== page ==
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Vancouver neighbourhood pushes back on potential development in Hinge Park

Over a decade ago the city identified a part of the park as a location for an elementary school but locals want to keep the greenspace preserved

In response to a decade-old plan to develop a piece of greenspace coming back to life, locals are rallying to preserve what some consider their own backyard.

In 2007 the City of Vancouver identified a piece of land at Southeast False Creek as a possible location for an elementary school. Three years later during the 2010 Olympics, the surrounding area was transformed into the Olympic Village and the land became part of Hinge Park. In February 2021, Vancouver city council and the Vancouver School Board (VSB) approved entering into a 99-year lease for the site, referencing the 2007 South East False Creek Development Plans for the school.

In the 14 years since the site was identified for possible development, residents of the surrounding neighbourhood say demographics and density have changed substantially. This change, they believe, should warrant some reconsideration.

Myrna Leslie has lived in the apartments looking over Hinge Park for the last nine years and represents a small group of other concerned residents in the area. The active senior often rides her bike through the area and says many others also take advantage of the undeveloped land.

"The park is just full of people," Leslie said. "The density is getting to the point where this is the backyard for everybody so we're meeting a lot of people and just about all of them come out of their condos and want to experience the green space."

Leslie has taken the issue to the city, writing a letter to Vancouver mayor Kennedy Stewart outlining her concerns and offering alternate suggestions on where a school could be built in the area.

Unbeknownst to Leslie at the time, a petition called “Save Hinge Park - Our Community Gathering and Breathing Space” was created. With over 1,000 signatures the petition shares many of the same concerns.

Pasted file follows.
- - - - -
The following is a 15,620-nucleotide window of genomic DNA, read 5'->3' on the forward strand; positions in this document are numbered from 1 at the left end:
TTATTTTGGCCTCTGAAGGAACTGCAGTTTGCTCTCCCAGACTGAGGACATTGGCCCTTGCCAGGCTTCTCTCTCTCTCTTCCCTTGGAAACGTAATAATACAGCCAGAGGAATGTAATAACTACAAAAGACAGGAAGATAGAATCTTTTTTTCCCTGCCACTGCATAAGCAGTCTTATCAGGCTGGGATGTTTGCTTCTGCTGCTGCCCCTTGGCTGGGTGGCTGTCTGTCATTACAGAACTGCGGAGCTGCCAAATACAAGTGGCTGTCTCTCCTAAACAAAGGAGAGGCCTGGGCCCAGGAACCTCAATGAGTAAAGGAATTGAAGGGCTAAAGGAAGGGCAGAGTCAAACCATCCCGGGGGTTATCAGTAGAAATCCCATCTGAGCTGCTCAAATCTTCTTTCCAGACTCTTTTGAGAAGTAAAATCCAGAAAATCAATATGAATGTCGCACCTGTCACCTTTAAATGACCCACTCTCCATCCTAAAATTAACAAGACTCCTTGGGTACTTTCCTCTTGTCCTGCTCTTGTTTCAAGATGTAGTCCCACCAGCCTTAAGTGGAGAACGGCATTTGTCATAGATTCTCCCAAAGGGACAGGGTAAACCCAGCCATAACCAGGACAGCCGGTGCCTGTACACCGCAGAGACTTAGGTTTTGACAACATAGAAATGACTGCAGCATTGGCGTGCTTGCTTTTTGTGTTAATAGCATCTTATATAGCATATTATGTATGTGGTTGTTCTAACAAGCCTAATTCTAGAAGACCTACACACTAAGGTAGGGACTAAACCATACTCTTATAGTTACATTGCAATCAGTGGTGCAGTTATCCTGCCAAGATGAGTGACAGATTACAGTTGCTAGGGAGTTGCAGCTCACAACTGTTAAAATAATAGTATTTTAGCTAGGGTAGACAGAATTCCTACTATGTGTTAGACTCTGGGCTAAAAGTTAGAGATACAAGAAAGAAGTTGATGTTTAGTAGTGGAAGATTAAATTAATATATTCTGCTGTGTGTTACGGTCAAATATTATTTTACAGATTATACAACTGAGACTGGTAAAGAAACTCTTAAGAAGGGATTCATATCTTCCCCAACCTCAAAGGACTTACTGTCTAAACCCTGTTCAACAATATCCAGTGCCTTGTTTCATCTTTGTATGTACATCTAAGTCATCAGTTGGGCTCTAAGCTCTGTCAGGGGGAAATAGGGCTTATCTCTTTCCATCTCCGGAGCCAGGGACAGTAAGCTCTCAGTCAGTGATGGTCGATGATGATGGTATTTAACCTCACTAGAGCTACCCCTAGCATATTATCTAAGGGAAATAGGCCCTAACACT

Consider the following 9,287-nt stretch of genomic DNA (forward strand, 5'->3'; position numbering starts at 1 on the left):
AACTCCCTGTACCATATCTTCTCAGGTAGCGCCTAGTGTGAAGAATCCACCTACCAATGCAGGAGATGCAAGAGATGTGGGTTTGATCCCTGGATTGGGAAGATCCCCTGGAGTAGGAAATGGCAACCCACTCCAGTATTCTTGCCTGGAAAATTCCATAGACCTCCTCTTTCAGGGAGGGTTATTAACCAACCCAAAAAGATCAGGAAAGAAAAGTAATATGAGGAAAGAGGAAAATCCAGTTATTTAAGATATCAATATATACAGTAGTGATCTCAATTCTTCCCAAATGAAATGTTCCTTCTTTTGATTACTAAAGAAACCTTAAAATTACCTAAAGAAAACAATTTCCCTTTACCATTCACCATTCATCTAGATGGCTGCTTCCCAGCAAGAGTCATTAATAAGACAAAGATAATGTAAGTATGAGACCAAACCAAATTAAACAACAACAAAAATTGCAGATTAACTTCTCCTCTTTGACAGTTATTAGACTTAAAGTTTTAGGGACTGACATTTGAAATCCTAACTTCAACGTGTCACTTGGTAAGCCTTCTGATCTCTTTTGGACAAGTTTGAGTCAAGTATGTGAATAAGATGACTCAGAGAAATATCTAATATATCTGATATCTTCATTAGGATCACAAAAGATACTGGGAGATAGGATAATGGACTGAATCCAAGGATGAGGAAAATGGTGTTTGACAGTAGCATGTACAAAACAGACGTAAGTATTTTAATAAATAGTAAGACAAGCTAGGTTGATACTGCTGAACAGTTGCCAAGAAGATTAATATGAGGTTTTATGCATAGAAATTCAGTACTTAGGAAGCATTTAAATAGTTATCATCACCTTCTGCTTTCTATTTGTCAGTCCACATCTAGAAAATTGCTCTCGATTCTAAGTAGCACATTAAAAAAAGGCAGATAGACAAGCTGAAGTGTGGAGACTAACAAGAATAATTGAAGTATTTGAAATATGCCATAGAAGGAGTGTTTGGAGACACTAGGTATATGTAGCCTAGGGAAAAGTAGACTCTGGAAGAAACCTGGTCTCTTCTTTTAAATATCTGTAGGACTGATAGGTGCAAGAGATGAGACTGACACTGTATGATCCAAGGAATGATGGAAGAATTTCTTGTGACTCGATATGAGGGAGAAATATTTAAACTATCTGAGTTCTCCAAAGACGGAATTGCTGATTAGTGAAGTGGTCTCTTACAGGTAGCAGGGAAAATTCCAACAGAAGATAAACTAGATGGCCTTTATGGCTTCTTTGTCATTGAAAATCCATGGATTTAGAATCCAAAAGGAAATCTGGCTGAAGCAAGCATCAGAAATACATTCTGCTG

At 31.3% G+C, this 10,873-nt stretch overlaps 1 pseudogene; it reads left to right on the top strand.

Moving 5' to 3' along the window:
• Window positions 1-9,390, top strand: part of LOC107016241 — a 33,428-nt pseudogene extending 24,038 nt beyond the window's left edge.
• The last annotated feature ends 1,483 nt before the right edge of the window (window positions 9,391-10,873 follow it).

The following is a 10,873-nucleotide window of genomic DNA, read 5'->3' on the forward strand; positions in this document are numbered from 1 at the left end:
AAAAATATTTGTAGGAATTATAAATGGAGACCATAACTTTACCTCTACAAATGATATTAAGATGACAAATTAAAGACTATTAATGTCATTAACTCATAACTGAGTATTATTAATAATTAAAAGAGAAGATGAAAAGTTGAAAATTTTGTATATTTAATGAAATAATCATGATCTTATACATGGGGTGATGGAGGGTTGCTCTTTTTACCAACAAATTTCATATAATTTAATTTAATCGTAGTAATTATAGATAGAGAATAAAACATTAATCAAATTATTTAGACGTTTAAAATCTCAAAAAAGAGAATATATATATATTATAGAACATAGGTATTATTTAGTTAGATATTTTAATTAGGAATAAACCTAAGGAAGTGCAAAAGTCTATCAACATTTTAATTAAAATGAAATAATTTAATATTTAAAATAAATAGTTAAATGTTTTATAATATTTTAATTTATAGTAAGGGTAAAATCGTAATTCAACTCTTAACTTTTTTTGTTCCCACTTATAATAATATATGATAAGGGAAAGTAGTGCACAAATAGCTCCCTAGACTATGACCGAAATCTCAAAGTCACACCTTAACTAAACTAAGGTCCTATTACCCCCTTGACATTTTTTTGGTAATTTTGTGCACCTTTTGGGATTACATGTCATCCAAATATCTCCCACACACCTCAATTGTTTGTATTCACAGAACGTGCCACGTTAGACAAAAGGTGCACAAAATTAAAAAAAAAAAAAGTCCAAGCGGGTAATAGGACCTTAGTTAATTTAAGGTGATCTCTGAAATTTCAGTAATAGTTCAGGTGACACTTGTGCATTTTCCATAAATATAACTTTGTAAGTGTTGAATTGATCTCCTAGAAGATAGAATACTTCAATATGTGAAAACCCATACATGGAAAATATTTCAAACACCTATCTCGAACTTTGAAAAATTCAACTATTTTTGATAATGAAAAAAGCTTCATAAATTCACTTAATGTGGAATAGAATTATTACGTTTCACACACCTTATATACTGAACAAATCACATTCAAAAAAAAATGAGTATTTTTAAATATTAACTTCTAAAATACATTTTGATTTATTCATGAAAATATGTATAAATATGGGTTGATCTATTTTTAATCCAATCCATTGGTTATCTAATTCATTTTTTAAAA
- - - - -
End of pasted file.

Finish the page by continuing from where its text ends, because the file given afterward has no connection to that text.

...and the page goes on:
“Our ‘backyard’ plays a vital role in the well-being of families and community seniors who benefit from it. The need for green space has never been more evident than during the pandemic, but is not an isolated need as citizens move forward in embracing a more healthy and active lifestyle post-pandemic,” the petition’s description states.

“While we are fully supportive and understand the desperate need for a new school and daycare in Olympic Village, we believe the proposed location of Hinge Park is not optimal from either a city planning or a local community perspective. We propose there are far more suitable and appropriate locations than the small waterfront green space our local community of all ages and walks of life enjoys every day - and have enjoyed for the past 10 years.”

The creator of the petition and Leslie have since joined forces and are working to create a resident’s association to make their voices louder when speaking to city council. The association should be formed in the next few weeks Leslie says.

Suggestions for where else an elementary school could be established include the first few floors of nearby office buildings, utilizing the educational spaces of Science World just a few blocks away or just west of Hinge Park with an entrance off 1st Avenue. 

In February's lease announcement, it was stated that the VSB would be applying to the Ministry of Education for capital funding for the construction of the school. Under the proposed terms of the lease agreement with the city, funding must be obtained and construction must start no later than January 31, 2024.

Under the proposed agreement, the VSB would sublease a childcare centre back to the City for a 99-year term. Future city council approval will be required for funding and for the authority to enter into a development management agreement for the site. 

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